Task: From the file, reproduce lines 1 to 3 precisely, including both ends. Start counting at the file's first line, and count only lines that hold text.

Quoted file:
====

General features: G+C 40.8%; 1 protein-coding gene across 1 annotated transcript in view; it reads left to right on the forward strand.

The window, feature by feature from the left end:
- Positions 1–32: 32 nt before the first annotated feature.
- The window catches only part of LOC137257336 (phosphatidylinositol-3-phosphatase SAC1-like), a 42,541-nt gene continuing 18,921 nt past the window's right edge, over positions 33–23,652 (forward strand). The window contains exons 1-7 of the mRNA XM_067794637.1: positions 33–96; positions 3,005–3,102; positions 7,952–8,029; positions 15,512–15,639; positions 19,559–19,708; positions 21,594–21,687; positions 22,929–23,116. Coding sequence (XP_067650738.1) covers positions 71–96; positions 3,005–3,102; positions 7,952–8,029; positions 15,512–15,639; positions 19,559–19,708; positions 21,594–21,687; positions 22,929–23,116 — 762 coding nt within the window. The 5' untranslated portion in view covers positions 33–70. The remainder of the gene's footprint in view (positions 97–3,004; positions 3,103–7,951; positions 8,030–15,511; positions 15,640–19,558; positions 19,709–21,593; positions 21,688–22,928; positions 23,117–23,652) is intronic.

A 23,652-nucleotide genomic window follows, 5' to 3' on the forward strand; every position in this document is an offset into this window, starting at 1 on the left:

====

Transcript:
General features: G+C 40.8%; 1 protein-coding gene across 1 annotated transcript in view; it reads left to right on the forward strand.

The window, feature by feature from the left end:
- Positions 1–32: 32 nt before the first annotated feature.